April’s Patch Tuesday Brings Record Number of Fixes – Krebs on Security

If only Patch Tuesdays happened rarely – like a rare total solar eclipse – instead of just creeping up on us every month like The Man in the Moon. Although, to be honest, it would be difficult for Microsoft to eclipse the number of vulnerabilities fixed in this month’s patch batch – a record 147 flaws in the Windows and associated software.

Yes, you read that right. Microsoft today released updates to fix 147 security vulnerabilities in Windows, Desk, Azure, .NET framework, Visual Studio, SQL server, DNS server, Windows Defender, BitlockerAnd Windows Secure Boot.

“This is Microsoft’s biggest release this year and the biggest since at least 2017,” said Dustin ChildsSince Trend Micro Zero Day Initiative (ZDI). “As far as I know, this is Microsoft’s biggest Patch Tuesday release ever.”

The average severity of most bugs tempers the volume of this month’s fixes. Only three of April’s vulnerabilities earned Microsoft’s highest “critical” rating, meaning they can be exploited by malware or malcontents to take remote control of unpatched systems without assistance. users.

Most of the flaws that Microsoft deems “most likely to be exploited” this month are marked as “important”, and generally involve bugs that require a little more user interaction (social engineering) but which can may nevertheless result in system security circumvention, compromise, and theft of critical assets.

Ben McCarthysenior cybersecurity engineer at Immersive laboratories drew attention to CVE-2024-20670, a Outlook for Windows Identity theft vulnerability described as easy to exploit. This involves convincing a user to click on a malicious link in an email, which can then steal the user’s password hash and authenticate as a user in another Microsoft service.

Another interesting bug reported by McCarthy is CVE-2024-29063, which involves hardcoded credentials in Azure’s search backend infrastructure that could be gleaned by leveraging Azure AI research.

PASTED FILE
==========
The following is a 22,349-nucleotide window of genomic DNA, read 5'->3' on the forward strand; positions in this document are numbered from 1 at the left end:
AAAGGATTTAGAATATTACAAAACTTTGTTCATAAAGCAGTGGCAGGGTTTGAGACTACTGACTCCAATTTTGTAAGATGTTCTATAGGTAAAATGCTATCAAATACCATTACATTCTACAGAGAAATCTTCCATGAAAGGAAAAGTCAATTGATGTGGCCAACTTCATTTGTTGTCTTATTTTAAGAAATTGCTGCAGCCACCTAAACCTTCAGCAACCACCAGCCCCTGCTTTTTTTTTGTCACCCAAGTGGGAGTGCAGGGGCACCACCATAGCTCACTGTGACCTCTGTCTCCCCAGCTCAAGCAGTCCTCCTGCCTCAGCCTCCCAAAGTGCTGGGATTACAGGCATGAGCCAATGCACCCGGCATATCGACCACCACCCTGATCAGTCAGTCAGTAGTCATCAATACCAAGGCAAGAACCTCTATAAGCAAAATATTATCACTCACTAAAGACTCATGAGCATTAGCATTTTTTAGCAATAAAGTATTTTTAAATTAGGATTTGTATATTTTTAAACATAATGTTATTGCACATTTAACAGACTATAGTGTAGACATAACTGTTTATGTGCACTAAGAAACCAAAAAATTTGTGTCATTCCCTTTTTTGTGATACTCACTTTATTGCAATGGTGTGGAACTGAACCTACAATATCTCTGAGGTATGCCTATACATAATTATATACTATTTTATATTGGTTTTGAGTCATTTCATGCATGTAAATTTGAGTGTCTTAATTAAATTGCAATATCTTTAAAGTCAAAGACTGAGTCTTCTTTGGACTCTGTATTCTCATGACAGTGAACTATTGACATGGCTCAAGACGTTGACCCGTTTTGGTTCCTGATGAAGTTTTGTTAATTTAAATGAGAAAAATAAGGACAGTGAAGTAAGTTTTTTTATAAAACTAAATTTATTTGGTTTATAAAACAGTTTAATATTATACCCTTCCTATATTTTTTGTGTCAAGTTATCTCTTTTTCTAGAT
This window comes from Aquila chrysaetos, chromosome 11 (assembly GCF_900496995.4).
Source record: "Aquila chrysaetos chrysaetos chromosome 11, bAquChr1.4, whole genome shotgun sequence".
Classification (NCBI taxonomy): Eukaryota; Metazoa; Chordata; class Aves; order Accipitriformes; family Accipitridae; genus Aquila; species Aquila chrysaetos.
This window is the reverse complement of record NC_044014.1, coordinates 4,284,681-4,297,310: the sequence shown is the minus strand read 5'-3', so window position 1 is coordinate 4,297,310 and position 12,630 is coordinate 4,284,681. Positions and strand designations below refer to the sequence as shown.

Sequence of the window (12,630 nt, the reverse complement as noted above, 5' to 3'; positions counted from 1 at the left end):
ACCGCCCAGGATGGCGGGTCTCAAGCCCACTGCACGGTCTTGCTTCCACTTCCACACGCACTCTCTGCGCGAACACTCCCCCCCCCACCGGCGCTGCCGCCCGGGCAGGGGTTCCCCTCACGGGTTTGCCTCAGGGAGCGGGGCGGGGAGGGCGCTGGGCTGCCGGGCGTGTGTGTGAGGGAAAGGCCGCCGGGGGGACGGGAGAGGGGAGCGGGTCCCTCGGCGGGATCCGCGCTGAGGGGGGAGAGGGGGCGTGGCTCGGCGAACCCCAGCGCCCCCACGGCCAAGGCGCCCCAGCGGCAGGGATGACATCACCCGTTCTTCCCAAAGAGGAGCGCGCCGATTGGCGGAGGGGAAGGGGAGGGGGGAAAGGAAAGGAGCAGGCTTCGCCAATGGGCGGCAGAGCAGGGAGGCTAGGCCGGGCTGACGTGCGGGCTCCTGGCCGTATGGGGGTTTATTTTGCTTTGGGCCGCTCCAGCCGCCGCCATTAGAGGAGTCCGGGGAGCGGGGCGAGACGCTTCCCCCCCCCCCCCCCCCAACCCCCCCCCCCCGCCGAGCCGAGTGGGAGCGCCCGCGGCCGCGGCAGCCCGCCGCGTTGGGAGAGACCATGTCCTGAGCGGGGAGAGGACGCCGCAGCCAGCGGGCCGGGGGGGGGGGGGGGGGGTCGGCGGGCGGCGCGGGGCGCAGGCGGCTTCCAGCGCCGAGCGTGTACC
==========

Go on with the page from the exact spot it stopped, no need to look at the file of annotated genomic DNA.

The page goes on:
“This, along with many other recent AI attacks, shows a potential new attack surface that we are just learning to mitigate against,” McCarthy said. “Microsoft has updated its backend and notified all affected customers about the credentials leak.”

CVE-2024-29988 is a weakness that allows attackers to bypass Windows Smart Display, a technology designed by Microsoft to provide additional protections to end users against phishing and malware attacks. Childs said a ZDI researcher discovered that this vulnerability was being exploited in the wild, although Microsoft does not currently list CVE-2024-29988 as being exploited.

“I would treat this as nature until Microsoft clarifies,” Childs said. “The bug itself acts much like CVE-2024-21412 – a (zero-day threat from February) that bypassed the Mark of the Web functionality and allowed malware to run on a target system. Malicious actors send exploits in a compressed file to evade EDR/NDR detection, then use this bug (and others) to bypass Mark of the Web.

Updated, 7:46 p.m. ET: A previous version of this story stated that no zero-day vulnerabilities had been patched this month. BleepingComputer reports that Microsoft has since confirmed that there are in fact two zero days. One is the flaw Childs just mentioned (CVE-2024-21412), and the other is CVE-2024-26234, described as a “proxy driver spoofing” weakness.

Satnam Narang has Defensible notes that this month’s release includes fixes for two dozen flaws in Windows Secure Bootthe majority of which are considered “less likely exploitation” according to Microsoft.

“However, the last time Microsoft patched a flaw in Windows Secure Boot in May 2023, it had a notable impact as it was exploited in the wild and linked to the BlackLotus UEFI Boot Kit, sold on dark web forums for $5,000,” Narang said. “BlackLotus can bypass a feature called Secure Boot, which is designed to prevent malware from loading during startup. While none of these Secure Boot vulnerabilities discussed this month have been exploited in the wild, they are a reminder that flaws in Secure Boot persist and that we may see more Secure Boot-related malicious activity in the future. future.

For links to individual security advisories indexed by severity, see the ZDI blog and the SANS Internet Storm Center’s Patch Tuesday publication. Please consider backing up your data or drive before updating, and drop a note in the comments here if you experience any issues applying these fixes.

Adobe today released nine patches addressing at least two dozen vulnerabilities in a range of software products, including Adobe After Effects, Photoshop, Trade, InDesign, Experience Manager, Media encoder, Bridge, IllustratorAnd Adobe Animate.

KrebsOnSecurity needs to correct a point mentioned in the “Fat Patch Tuesday” post from late March, which examined new AI capabilities built into Adobe Acrobat which are enabled by default. Adobe has since clarified that its apps will not use AI to automatically analyze your documents, as the original language of its FAQ suggested.

“In practice, no document scanning or analysis takes place unless a user actively engages with the AI ​​features by agreeing to the terms, opening a document, and selecting the AI ​​Assistant or the generative summary buttons for that specific document,” Adobe said earlier this month.

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